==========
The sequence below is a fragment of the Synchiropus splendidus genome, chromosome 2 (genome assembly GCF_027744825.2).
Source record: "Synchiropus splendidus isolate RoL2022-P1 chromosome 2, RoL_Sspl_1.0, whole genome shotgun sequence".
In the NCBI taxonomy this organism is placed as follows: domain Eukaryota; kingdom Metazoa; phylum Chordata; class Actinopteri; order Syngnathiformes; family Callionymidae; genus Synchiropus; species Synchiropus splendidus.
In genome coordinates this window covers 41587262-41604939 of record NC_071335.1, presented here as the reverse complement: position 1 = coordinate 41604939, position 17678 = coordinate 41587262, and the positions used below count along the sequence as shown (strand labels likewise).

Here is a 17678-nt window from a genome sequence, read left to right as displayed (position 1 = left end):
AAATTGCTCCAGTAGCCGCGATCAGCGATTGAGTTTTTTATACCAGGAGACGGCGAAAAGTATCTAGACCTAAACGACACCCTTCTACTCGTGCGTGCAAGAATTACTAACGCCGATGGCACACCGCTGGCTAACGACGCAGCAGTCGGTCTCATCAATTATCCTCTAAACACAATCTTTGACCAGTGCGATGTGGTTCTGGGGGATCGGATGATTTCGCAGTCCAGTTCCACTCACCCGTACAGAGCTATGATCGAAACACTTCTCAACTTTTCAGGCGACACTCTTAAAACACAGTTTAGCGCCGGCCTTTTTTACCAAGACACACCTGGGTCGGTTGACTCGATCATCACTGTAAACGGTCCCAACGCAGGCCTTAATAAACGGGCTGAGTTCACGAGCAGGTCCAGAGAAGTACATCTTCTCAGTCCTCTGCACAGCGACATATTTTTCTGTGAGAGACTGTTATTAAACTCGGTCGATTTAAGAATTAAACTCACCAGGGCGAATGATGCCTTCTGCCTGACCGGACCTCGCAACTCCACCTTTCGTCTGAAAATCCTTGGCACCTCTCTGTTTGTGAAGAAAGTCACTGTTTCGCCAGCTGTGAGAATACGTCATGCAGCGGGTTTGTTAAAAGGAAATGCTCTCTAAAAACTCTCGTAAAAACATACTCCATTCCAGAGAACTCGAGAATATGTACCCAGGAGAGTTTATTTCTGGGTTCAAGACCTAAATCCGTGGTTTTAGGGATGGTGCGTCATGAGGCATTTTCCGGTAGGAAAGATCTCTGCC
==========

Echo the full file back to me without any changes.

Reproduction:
The sequence below is a fragment of the Synchiropus splendidus genome, chromosome 2 (genome assembly GCF_027744825.2).
Source record: "Synchiropus splendidus isolate RoL2022-P1 chromosome 2, RoL_Sspl_1.0, whole genome shotgun sequence".
In the NCBI taxonomy this organism is placed as follows: domain Eukaryota; kingdom Metazoa; phylum Chordata; class Actinopteri; order Syngnathiformes; family Callionymidae; genus Synchiropus; species Synchiropus splendidus.
In genome coordinates this window covers 41587262-41604939 of record NC_071335.1, presented here as the reverse complement: position 1 = coordinate 41604939, position 17678 = coordinate 41587262, and the positions used below count along the sequence as shown (strand labels likewise).

Here is a 17678-nt window from a genome sequence, read left to right as displayed (position 1 = left end):
AAATTGCTCCAGTAGCCGCGATCAGCGATTGAGTTTTTTATACCAGGAGACGGCGAAAAGTATCTAGACCTAAACGACACCCTTCTACTCGTGCGTGCAAGAATTACTAACGCCGATGGCACACCGCTGGCTAACGACGCAGCAGTCGGTCTCATCAATTATCCTCTAAACACAATCTTTGACCAGTGCGATGTGGTTCTGGGGGATCGGATGATTTCGCAGTCCAGTTCCACTCACCCGTACAGAGCTATGATCGAAACACTTCTCAACTTTTCAGGCGACACTCTTAAAACACAGTTTAGCGCCGGCCTTTTTTACCAAGACACACCTGGGTCGGTTGACTCGATCATCACTGTAAACGGTCCCAACGCAGGCCTTAATAAACGGGCTGAGTTCACGAGCAGGTCCAGAGAAGTACATCTTCTCAGTCCTCTGCACAGCGACATATTTTTCTGTGAGAGACTGTTATTAAACTCGGTCGATTTAAGAATTAAACTCACCAGGGCGAATGATGCCTTCTGCCTGACCGGACCTCGCAACTCCACCTTTCGTCTGAAAATCCTTGGCACCTCTCTGTTTGTGAAGAAAGTCACTGTTTCGCCAGCTGTGAGAATACGTCATGCAGCGGGTTTGTTAAAAGGAAATGCTCTCTAAAAACTCTCGTAAAAACATACTCCATTCCAGAGAACTCGAGAATATGTACCCAGGAGAGTTTATTTCTGGGTTCAAGACCTAAATCCGTGGTTTTAGGGATGGTGCGTCATGAGGCATTTTCCGGTAGGAAAGATCTCTGCC